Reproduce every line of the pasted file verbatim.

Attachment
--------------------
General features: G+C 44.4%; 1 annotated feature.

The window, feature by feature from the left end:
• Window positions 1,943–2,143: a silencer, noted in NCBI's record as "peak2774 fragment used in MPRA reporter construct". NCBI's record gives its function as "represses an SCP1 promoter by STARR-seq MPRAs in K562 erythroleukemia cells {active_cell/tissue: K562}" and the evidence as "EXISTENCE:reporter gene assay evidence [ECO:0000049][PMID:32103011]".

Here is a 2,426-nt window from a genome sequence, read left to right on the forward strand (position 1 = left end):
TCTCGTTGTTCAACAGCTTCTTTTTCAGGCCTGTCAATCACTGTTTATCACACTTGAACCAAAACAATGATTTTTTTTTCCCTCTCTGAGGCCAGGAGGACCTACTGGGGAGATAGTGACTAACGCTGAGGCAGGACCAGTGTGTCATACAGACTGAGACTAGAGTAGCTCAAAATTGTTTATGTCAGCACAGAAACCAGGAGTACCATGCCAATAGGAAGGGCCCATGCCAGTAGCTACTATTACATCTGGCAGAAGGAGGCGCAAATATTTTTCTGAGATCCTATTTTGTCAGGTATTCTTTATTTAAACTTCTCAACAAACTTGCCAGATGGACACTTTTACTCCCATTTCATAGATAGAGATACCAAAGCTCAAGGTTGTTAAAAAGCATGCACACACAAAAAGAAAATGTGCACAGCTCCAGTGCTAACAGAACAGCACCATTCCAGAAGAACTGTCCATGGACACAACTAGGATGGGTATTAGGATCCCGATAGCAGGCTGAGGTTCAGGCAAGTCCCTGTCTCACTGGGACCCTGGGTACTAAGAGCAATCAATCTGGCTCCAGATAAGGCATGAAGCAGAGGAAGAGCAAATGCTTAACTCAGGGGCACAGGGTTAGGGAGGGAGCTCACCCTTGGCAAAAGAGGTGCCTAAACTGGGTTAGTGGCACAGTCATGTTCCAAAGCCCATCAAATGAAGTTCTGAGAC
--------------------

General features: G+C 44.4%; 1 annotated feature.

The window, feature by feature from the left end:
• Window positions 1,943–2,143: a silencer, noted in NCBI's record as "peak2774 fragment used in MPRA reporter construct". NCBI's record gives its function as "represses an SCP1 promoter by STARR-seq MPRAs in K562 erythroleukemia cells {active_cell/tissue: K562}" and the evidence as "EXISTENCE:reporter gene assay evidence [ECO:0000049][PMID:32103011]".

Here is a 2,426-nt window from a genome sequence, read left to right on the forward strand (position 1 = left end):
TCTCGTTGTTCAACAGCTTCTTTTTCAGGCCTGTCAATCACTGTTTATCACACTTGAACCAAAACAATGATTTTTTTTTCCCTCTCTGAGGCCAGGAGGACCTACTGGGGAGATAGTGACTAACGCTGAGGCAGGACCAGTGTGTCATACAGACTGAGACTAGAGTAGCTCAAAATTGTTTATGTCAGCACAGAAACCAGGAGTACCATGCCAATAGGAAGGGCCCATGCCAGTAGCTACTATTACATCTGGCAGAAGGAGGCGCAAATATTTTTCTGAGATCCTATTTTGTCAGGTATTCTTTATTTAAACTTCTCAACAAACTTGCCAGATGGACACTTTTACTCCCATTTCATAGATAGAGATACCAAAGCTCAAGGTTGTTAAAAAGCATGCACACACAAAAAGAAAATGTGCACAGCTCCAGTGCTAACAGAACAGCACCATTCCAGAAGAACTGTCCATGGACACAACTAGGATGGGTATTAGGATCCCGATAGCAGGCTGAGGTTCAGGCAAGTCCCTGTCTCACTGGGACCCTGGGTACTAAGAGCAATCAATCTGGCTCCAGATAAGGCATGAAGCAGAGGAAGAGCAAATGCTTAACTCAGGGGCACAGGGTTAGGGAGGGAGCTCACCCTTGGCAAAAGAGGTGCCTAAACTGGGTTAGTGGCACAGTCATGTTCCAAAGCCCATCAAATGAAGTTCTGAGAC